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TMD And TMJ: Temporomandibular Dysfunction Has Many Symptoms

Originally Posted: July 08, 2010

Guy A. Spinner, D.D.S.

  |   1 Comment · Print Article

TMD and TMJ may be triggered by an injury to the head, face or back, and in some chronic cases, by an imbalance of the muscles of the face and jaw. (SH Hospital)

Southampton - Louise has always complained of tightness in her jaw and neck. Her quest for relief has spanned from chiropractor, massage therapist and neurologist. The day she has her treatment she feels temporary relief only to have the pain return a day or two later.

Paul is 45 years old and has been to his dentist four times already this year for repair of a broken tooth. "Why are my teeth breaking and getting so short and ragged looking? I wake up several times per week with a stiff neck and sore jaw. Sometimes my ear hurts but the dentist says he can't find anything wrong."

Louise and Paul suffer from a common condition called TMD or TMJ. TMD stands for Temporomandibular Dysfunction. It is a problem that is caused by a combination of muscle pain, nerve impingement of the head, neck and jaw region. It may be triggered by an injury to the head, face or back, and in some chronic cases, by an imbalance of the muscles of the face and jaw. The pain from TMD can vary in frequency and severity. The more symptoms present with no clear medical reasons, the more likely it may be TMD. For this reason, the first step is to see your MD to rule out any possible medical cause of the pain.

Recent studies reveal tooth grinding, a symptom of TMD, is linked to patients with sleep apnea.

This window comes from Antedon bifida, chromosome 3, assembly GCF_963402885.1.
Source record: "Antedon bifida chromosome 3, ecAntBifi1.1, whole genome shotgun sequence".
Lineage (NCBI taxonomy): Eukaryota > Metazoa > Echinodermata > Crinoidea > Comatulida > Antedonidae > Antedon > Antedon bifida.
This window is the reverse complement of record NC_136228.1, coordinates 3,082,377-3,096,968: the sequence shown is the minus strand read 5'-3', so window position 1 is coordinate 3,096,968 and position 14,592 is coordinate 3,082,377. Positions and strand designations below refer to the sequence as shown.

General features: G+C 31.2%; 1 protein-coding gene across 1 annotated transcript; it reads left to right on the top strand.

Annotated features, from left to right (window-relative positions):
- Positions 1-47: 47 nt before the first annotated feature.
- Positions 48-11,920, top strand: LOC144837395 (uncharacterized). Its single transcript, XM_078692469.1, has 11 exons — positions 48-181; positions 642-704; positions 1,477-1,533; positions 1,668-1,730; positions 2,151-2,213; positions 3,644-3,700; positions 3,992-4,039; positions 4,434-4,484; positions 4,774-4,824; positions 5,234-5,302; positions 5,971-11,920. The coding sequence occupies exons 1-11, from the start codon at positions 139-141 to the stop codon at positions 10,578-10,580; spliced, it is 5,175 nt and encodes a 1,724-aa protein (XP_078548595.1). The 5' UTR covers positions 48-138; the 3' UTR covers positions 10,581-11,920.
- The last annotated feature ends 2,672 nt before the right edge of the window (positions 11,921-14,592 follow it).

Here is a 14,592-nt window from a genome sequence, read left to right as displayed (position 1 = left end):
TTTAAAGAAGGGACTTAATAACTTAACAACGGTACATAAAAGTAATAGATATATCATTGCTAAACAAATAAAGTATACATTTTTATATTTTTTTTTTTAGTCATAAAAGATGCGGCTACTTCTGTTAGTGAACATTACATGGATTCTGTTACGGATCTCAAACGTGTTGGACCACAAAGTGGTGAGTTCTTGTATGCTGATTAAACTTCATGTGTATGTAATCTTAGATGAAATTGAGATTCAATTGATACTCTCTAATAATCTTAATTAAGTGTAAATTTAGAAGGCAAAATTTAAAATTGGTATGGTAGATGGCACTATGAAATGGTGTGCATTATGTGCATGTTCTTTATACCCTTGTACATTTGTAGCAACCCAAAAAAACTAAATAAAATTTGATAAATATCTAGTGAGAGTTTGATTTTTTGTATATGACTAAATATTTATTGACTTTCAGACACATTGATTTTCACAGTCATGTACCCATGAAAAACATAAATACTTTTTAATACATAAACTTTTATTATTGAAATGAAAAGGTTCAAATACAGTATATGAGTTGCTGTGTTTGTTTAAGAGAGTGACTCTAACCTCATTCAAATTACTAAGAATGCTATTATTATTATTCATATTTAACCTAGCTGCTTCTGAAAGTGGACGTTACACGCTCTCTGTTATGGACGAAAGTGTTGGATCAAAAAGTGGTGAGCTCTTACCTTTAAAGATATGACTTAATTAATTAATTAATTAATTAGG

TMD is sometimes called the great impostor because it creates pain in many areas of the face, head and neck at the same time.

Some of the most common symptoms are

 • Headache/migraines
 • Facial pain/ jaw pain/ sinus pain
 • Shoulder and neck pain
 • Pain in and around the front of your ear
 • Pain above and below the eyes

Other less common symptoms of TMD are dizziness, ringing in the ears, sensitive teeth and notching at the gum line of the teeth.

Recent studies reveal tooth grinding, a symptom of TMD, is linked to patients with sleep apnea.

Seeking Help For TMD
First, your MD must do an examination to eliminate any medical problems that may cause your pain. Next, find a dentist who is trained to treat TMD and understands the neuromuscular physiology of the jaw, head and neck. Many times, he or she can bring balance back to the area stopping the pain and eliminating medications. Specialize dentists trained in sleep apnea make oral appliances in coordination with an MD. A properly made oral appliance may improve both your sleep problem and the TMD pain.

Always be your own advocate. If one doctor is not helping you, research another for a second opinion and treatment.



Guest (Backer) from 11976 says::
Hello Dr.Spinner, I wonder if you do zirconium implants aswell ? Thank you !
Jun 22, 2012 12:36 pm

 

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